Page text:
Even though most homes in South Africa have electricity, over 50 percent of households do not use it for heating, the SA Institute of Race Relations (SAIRR) said on Tuesday.

"Of the 14.8 million households in South Africa, some 12.4m (84 percent) use electricity for lighting, 10.7m (73 percent) use it for cooking, and 6.5m (44 percent) use it for heating their homes," the SAIRR said.

It said it reached its SA Survey findings using data obtained from Statistics South Africa.

"Of the 16 percent of households without electricity for lighting, 10 percent used candles, while the remaining six percent relied on paraffin and other unspecified resources," SAIRR said.

It said 27 percent of households did not use electricity for cooking. Instead, two percent used gas, seven percent paraffin, 13 percent wood, one percent coal and four percent other sources.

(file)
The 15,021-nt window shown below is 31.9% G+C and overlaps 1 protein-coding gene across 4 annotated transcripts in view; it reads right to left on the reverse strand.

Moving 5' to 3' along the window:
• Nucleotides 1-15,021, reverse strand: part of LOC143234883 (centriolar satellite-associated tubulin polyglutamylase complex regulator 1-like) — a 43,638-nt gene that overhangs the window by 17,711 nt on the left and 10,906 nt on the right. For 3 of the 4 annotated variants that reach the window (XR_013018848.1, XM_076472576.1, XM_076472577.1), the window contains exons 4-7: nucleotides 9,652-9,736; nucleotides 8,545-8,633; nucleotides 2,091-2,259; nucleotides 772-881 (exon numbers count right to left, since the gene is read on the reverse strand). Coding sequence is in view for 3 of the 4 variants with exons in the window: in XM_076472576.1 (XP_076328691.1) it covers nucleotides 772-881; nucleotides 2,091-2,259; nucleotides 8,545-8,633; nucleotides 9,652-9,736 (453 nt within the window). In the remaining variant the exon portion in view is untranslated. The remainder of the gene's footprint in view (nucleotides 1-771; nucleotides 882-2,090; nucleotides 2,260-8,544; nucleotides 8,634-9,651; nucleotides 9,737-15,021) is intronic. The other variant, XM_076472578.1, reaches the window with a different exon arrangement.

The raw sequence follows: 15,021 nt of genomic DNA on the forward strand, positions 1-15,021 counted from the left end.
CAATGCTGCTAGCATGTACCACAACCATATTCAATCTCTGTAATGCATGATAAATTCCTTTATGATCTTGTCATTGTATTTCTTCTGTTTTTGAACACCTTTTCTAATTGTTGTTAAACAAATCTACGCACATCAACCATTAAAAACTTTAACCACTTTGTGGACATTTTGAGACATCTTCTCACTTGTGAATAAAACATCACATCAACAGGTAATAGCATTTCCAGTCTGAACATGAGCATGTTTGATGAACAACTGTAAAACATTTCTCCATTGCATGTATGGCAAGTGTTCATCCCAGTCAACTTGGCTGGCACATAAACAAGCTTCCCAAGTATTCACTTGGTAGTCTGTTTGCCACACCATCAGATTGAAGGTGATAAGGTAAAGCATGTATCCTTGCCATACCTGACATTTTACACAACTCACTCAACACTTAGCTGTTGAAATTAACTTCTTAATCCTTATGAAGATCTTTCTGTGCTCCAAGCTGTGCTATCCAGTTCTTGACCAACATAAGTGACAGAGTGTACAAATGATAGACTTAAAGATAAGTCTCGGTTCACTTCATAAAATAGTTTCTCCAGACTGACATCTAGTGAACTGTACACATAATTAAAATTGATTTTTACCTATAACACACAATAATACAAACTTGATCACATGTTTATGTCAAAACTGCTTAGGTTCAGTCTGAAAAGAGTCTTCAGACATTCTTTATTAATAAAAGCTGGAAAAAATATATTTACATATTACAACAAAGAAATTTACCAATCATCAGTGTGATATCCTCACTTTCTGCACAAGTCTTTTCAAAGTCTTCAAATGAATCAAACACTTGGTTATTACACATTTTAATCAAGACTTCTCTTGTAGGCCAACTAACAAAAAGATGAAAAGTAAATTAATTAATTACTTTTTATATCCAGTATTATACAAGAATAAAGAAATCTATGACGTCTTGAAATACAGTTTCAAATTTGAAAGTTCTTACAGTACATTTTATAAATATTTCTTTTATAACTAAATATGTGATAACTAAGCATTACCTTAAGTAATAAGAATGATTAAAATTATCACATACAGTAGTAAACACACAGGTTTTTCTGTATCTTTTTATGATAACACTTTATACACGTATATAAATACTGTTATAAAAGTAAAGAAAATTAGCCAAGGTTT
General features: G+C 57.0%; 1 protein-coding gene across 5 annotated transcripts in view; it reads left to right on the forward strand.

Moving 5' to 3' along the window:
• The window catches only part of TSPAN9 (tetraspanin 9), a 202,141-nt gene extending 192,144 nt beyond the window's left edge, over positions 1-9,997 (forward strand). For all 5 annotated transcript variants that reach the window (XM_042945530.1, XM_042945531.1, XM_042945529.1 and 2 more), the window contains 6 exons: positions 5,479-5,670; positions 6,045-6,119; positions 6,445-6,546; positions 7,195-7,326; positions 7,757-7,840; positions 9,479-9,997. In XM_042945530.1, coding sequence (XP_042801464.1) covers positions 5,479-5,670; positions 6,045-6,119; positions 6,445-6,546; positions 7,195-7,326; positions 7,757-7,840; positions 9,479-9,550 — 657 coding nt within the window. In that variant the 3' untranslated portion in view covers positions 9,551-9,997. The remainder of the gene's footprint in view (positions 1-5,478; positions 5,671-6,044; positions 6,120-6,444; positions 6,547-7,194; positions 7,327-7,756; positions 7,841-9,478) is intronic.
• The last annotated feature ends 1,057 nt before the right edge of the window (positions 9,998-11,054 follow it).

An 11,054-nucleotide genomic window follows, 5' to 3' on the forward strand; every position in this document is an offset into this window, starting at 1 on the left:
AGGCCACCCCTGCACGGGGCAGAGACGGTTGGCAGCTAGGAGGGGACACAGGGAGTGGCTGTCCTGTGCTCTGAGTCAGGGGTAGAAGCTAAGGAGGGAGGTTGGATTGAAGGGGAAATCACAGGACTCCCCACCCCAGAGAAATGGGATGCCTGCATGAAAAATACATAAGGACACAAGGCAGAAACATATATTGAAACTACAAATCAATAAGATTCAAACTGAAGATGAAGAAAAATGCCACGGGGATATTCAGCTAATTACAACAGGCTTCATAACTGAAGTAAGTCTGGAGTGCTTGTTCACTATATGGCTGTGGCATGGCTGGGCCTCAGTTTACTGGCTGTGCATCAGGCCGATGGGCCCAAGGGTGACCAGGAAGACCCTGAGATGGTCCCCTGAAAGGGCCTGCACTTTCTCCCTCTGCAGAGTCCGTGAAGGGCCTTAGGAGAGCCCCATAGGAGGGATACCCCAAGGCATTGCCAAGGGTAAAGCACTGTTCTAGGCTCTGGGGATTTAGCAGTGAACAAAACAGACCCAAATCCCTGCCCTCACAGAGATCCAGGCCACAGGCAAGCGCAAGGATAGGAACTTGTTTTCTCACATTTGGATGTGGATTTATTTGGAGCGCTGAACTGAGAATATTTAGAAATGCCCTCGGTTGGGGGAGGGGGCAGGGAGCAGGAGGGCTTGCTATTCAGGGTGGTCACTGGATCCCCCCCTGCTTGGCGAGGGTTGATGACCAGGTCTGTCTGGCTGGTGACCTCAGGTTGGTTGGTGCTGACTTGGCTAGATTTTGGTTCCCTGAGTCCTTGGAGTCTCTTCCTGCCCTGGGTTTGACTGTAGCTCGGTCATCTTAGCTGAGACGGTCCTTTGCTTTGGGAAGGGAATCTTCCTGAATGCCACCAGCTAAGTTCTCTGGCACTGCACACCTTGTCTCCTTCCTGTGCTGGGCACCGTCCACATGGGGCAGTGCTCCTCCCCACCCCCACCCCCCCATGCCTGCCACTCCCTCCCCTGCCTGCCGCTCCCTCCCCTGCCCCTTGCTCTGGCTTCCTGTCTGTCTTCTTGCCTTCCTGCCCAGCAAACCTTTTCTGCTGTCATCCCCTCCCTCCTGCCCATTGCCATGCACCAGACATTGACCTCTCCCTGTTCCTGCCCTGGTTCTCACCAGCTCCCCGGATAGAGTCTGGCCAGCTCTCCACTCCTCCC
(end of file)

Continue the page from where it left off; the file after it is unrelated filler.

The survey found that 56 percent of households did not use electricity for heating. Paraffin and wood were used by 28 percent, gas by two percent and other means by 24 percent.

The SAIRR said lights consumed far less electricity than household appliances used for cooking and heating.

It said electricity prices had risen above the inflation rate in eight of the past 10 years.

"If this trend continues, it can be expected that the average household will increasingly switch from electricity to other sources of energy for heating and cooking," said SAIRR researcher Kerwin Lebone.

"Energy sources such as candles and paraffin are also the main contributors to shack-settlement fires, that cause untold damage in terms of loss of life and property," Lebone said.